It always going to be nearly impossible for the two games on match-day 17 at UEFA Euro 2020 to follow up what happened the previous day. However, it didn’t disappoint.
In one match, you had two old-time rivals clashing once again in the knockout round of a major tournament. In the other match, you had two teams looking to extend their surprise runs this year.
By the end of the day, we were left with the final eight teams vying for European Championship glory. As far as how we came up with the last two entrants, here’s what happened:
England 2, Germany 0
The stage was set for these two teams to renew their rivalry once again in front of a nearly half full Wembley Stadium. After a bit of a feeling out period, England nearly opened the scoring in the 16th minute when Raheem Sterling sent a curling shot headed for the right corner, but goalkeeper Manuel Neuer was able to make the diving save.
Germany had a glorious chance to take the lead in the 32nd minute when Kai Havertz slid in his Chelsea teammate Timo Werner on the left side of the box, but the striker was unable to lift his shot past goalkeeper Jordan Pickford. Both teams plodded along to finish out the half.
The Germans were the aggressors at the start of the second half as Pickford was called into action to lift a wicked volley from Havertz over the bar. England brought on fresh legs a few minutes past the hour mark in order to regain control of the match.
The breakthrough occurred in the 75th minute when England were able to work the ball over to Luke Shaw on the left side of the box and the left-back played a perfect ball into the six-yard box for Sterling to redirect into the back of the net for his third goal of the tournament.
Germany could’ve tied it in the 81st minute when Havertz played a through ball that set Thomas Müller on a breakaway, but the forward’s attempt from outside the box traveled just wide of the left post and out of play.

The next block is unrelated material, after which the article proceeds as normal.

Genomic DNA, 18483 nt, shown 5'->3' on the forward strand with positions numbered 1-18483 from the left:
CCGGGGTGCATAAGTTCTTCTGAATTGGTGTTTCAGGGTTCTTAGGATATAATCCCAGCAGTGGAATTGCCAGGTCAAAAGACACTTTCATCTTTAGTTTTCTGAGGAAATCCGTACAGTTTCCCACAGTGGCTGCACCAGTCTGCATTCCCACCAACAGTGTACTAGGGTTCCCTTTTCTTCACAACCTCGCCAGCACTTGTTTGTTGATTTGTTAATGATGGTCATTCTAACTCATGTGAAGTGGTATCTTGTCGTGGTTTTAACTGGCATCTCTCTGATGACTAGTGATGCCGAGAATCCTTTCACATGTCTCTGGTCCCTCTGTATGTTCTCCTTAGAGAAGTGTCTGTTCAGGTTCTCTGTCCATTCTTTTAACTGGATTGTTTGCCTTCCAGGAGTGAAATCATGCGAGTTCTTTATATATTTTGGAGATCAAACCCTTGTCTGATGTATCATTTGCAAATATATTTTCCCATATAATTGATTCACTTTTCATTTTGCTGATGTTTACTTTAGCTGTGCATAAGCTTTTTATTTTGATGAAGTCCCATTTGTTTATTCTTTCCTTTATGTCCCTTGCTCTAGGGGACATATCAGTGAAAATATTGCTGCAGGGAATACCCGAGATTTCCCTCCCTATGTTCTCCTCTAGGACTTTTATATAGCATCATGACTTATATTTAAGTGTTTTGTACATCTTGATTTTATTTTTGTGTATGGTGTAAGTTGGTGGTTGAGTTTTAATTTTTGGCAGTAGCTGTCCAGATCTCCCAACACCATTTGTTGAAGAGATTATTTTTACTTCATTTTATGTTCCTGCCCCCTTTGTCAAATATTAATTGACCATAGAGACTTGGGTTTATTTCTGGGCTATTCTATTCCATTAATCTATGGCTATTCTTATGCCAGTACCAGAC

England would make Germany pay for that missed opportunity a few minutes later when substitute Jack Grealish received the ball in the same space as Shaw did and fired a ball into the six-yard box that was headed in by Harry Kane to seal the match. It was the striker’s first goal for England at the Euros.
The win was England’s first vs. Germany in a knockout match at a major tournament since the 1966 FIFA World Cup final. This was also Germany’s first loss in the Round of 16 at a major tournament and was also Joachim Löw’s final match as manager.
Ukraine 2, Sweden 1 (AET)
A match considered to be an afterthought by plenty of fans and pundits, there was plenty of action early on. Ukraine’s Roman Yaremchuk had a good look at goal in the 11th minute, but goalkeeper Robin Olsen went down to his right to make the save.
Despite an even number of attempts, Ukraine struck first in the 27th minute when Andriy Yarmolenko received the ball on the right side of the box and sprayed a cross to the back post with the outside of his left foot. Oleksandr Zinchenko was there to hit a first-time volley on the bounce that had just enough power to beat Olsen to the right side of the net.
Sweden would equalize a few minutes before halftime when Emil Forsberg’s shot from outside the box took a big deflection before bouncing over the diving Georgiy Bushchan and into the net for his fourth goal at Euro 2020.
A wild sequence occurred around 10 minutes into the second half when Ukraine’s Serhiy Sydorchuk rang the right post with a strong effort from inside the box, only for Sweden to counterattack a minute later and see Forsberg hit the same post with a shot from the left side of the box.
Dejan Kulusevski forced Bushchan to make a diving stop on his attempt following a corner in the 66th minute before Ukraine marched down the field to see Yarmolenko’s shot from the right side saved by Olsen.
Sweden were again unlucky in their search for the winning goal in the 69th minute when Forsberg hit the woodwork for the second time in the match, this time hitting the crossbar with a thunderous effort after cutting in on his right foot. Neither side could come up with another strong chance, so extra time was required.
The dynamic of the match changed in the first period of extra time when VAR upgraded a yellow card shown to Sweden’s Marcus Danielson to a straight red for a high, studs-up challenge on the leg of Ukraine’s Artem Besedin. Despite being down a man, Sweden made it through the first 15 minutes without conceding.
It seemed like the match was headed to penalty kicks as it got deeper into the second period of extra time, but Ukraine came through in stoppage time when Zinchenko whipped in a cross from the left side towards the near post, which was headed in by 24-year-old Artem Dovbyk.
This is Ukraine’s first-ever appearance in the quarterfinals at the Euros and their first at a major tournament since the 2006 World Cup. They will face England in Rome on Saturday.